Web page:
Tag Archives: wide angle

7 More Tips for Extremely Wide Angles

[tweetmeme]Just under one year ago, I wrote an article titled “8 Tips for Shooting Extremely Wide Angles“. I wanted to follow up with some additional tips on the subject… and of course, more great photos for your viewing pleasure.

So here are 7 more tips for shooting with extremely wide angle lenses. Some are brand new, and some are an expansion from the previous post. Either way, enjoy!

1. PAY ATTENTION TO YOUR FRAMING

20
Creative Commons License photo credit: Maurizio Polese

Extremely wide angle lenses make everything look smaller. This poses a problem when looking through the viewfinder because objects inside the frame can be hard to notice. Chances are, you’ll be paying attention to the overall image and the composition, but these minor details (especially around the edges of the frame) can slip by. What you end up with is a good shot ruined by some small thing down in the corner of the frame. Sure, you can crop it or clone it out, but it’s better to pay attention when you press the shutter.

2. SHOOT A CUSHION SPACE

adelaide slipstream
Creative Commons License photo credit: mugley

Because of distortion, wide angle shots are difficult to get straight. You typically don’t have a perfectly straight line to set your tilt, so you might end up with a slightly crooked shot. This happens more often with this type of lens, so leave a small amount of space around the edge if you’re unsure of your leveling abilities. Even if you shoot straight, you might want to crop down the outer edges just a bit. Distortion increases toward the corners and it can really stretch things out.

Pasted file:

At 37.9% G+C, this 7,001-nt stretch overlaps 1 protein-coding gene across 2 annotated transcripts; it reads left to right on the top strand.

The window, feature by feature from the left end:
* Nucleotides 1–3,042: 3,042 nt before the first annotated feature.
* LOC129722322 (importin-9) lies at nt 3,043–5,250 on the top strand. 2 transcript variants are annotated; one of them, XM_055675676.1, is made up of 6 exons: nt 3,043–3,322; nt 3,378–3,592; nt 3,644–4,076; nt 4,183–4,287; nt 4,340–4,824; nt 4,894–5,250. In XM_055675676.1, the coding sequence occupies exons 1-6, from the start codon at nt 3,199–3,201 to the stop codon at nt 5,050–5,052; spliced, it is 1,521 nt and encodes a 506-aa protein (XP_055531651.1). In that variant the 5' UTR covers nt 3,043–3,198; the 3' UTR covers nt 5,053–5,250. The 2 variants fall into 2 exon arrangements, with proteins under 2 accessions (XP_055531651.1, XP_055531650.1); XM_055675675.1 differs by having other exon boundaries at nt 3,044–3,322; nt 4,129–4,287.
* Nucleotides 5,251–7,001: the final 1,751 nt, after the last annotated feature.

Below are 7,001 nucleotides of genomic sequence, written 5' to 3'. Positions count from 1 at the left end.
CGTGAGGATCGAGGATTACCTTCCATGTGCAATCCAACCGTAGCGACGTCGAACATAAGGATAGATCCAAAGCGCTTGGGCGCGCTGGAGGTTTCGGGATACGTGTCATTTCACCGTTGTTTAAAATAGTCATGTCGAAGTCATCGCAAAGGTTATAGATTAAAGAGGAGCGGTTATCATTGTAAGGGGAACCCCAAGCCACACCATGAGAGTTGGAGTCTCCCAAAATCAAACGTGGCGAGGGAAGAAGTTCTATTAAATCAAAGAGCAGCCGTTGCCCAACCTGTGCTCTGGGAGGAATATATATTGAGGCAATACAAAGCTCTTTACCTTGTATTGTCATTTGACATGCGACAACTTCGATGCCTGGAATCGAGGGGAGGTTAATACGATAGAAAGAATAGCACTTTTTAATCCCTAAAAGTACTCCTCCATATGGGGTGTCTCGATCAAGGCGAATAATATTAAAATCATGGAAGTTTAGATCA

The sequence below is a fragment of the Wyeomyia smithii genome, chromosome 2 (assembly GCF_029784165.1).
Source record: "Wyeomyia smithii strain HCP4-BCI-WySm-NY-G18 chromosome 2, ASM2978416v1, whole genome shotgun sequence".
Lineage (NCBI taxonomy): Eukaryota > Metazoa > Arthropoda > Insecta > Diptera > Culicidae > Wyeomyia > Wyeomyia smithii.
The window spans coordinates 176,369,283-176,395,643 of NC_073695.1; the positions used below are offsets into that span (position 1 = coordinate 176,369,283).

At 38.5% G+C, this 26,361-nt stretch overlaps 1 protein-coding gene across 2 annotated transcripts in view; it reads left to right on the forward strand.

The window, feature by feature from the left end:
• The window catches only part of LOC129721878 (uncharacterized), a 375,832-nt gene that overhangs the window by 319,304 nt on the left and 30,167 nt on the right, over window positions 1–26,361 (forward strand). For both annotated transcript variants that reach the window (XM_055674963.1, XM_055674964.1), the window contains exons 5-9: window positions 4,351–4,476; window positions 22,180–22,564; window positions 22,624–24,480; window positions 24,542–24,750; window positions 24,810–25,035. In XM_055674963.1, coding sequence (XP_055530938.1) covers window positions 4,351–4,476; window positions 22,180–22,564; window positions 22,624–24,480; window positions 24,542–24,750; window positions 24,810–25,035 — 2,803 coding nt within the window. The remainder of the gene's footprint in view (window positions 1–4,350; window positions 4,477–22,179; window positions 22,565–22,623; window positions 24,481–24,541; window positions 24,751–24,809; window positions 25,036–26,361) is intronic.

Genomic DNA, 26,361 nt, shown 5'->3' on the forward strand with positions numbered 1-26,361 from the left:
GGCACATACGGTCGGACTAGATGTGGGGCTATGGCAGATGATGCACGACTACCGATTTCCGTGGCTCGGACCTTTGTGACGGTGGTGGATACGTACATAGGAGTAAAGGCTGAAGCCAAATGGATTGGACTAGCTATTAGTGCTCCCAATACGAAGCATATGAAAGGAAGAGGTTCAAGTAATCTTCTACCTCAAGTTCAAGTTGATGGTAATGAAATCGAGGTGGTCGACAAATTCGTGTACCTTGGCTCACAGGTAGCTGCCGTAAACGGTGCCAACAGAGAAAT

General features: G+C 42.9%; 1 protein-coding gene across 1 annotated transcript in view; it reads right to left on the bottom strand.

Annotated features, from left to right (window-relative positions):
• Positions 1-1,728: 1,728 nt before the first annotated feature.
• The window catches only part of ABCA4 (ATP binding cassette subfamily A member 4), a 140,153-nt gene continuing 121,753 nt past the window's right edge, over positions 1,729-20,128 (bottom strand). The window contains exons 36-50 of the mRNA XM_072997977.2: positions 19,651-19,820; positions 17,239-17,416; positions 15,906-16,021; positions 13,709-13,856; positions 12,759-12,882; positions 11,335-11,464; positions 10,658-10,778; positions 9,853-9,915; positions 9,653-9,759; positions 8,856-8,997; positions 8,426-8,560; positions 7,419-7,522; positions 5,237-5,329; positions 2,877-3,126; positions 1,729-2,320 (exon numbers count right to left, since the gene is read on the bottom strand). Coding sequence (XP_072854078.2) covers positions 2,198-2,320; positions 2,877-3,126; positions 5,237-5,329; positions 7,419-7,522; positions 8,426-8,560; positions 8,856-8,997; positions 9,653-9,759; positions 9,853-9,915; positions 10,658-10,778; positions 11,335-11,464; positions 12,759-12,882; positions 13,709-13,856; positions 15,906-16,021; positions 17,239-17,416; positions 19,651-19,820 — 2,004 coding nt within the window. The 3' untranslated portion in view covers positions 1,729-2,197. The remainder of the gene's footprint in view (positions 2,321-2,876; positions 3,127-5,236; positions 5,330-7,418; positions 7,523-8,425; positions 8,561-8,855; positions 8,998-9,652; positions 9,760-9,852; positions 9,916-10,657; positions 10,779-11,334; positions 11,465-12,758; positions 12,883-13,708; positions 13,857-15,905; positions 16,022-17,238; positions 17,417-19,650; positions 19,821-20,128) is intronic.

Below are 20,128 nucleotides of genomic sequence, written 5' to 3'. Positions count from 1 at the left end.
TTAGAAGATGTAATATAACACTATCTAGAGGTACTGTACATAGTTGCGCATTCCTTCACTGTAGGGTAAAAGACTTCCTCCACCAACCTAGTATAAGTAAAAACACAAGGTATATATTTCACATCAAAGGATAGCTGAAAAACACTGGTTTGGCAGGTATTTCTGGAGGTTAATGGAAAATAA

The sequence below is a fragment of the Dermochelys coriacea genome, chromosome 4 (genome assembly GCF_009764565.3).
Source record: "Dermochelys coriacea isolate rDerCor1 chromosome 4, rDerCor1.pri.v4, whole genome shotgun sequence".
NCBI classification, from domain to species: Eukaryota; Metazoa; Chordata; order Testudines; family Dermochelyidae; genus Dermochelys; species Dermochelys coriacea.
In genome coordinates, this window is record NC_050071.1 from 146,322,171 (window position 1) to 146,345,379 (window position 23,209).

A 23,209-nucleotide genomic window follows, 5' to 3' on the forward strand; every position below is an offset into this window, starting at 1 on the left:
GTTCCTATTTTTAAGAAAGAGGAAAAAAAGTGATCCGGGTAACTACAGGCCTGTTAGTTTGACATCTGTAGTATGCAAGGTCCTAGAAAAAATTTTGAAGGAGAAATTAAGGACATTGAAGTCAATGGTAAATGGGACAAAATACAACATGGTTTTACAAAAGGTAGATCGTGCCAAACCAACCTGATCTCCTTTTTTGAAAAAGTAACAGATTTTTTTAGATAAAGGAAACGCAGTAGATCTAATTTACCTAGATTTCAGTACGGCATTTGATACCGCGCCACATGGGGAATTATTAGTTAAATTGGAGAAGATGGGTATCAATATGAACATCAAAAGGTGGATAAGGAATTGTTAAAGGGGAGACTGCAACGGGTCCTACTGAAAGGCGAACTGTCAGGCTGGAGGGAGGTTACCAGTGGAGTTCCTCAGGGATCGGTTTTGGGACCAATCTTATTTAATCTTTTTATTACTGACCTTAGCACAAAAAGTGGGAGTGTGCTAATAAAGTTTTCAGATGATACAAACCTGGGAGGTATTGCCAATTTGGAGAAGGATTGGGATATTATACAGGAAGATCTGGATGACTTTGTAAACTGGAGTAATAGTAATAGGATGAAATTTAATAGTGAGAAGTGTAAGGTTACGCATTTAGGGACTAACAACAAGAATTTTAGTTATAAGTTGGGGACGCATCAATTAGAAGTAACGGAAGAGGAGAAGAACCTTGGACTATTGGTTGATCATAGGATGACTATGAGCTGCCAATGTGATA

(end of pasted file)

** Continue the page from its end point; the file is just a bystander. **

3. GET CLOSER

Pout
Creative Commons License photo credit: orangeacid

When shooting extremely wide, you’ll need to get extremely close to your subjects if you want them to be more than a minor detail in the photo. These lenses can usually focus fairly close, so you can get within several feet and focus with no problem. Just be careful that you don’t get too close — appearances in the viewfinder can be deceiving, and you might bump your lens into your subject.

4. STEP BACK

Point The Way
Creative Commons License photo credit: kwerfeldein

Contrary to the last tip, you might want to step back from your subject. This is more well-suited for the landscape photos. Sometimes you have large foreground elements that you want to include in your composition. Just step back a few paces and the whole perspective changes — things up close get significantly smaller, while things way out there don’t change much.

5. ENSURE STRAIGHT LINES

Salton Sea Sunset
Creative Commons License photo credit: Brian Auer

Some wide angle lenses are better than others when it comes to distortion (you can tell by the price tag). But all wide angle lenses share the characteristic of having minimal distortion at the center of the lens. This also works for the horizontal and vertical center-lines of the lens. If you place a horizon at the top or bottom of the frame, it will probably be distorted. But place the horizon at the center of the frame and it should be almost straight. This also works for vertical lines in things like architecture.

6. DISTORT REALITY

184/365 - enjoy coca-cola
Creative Commons License photo credit: B Rosen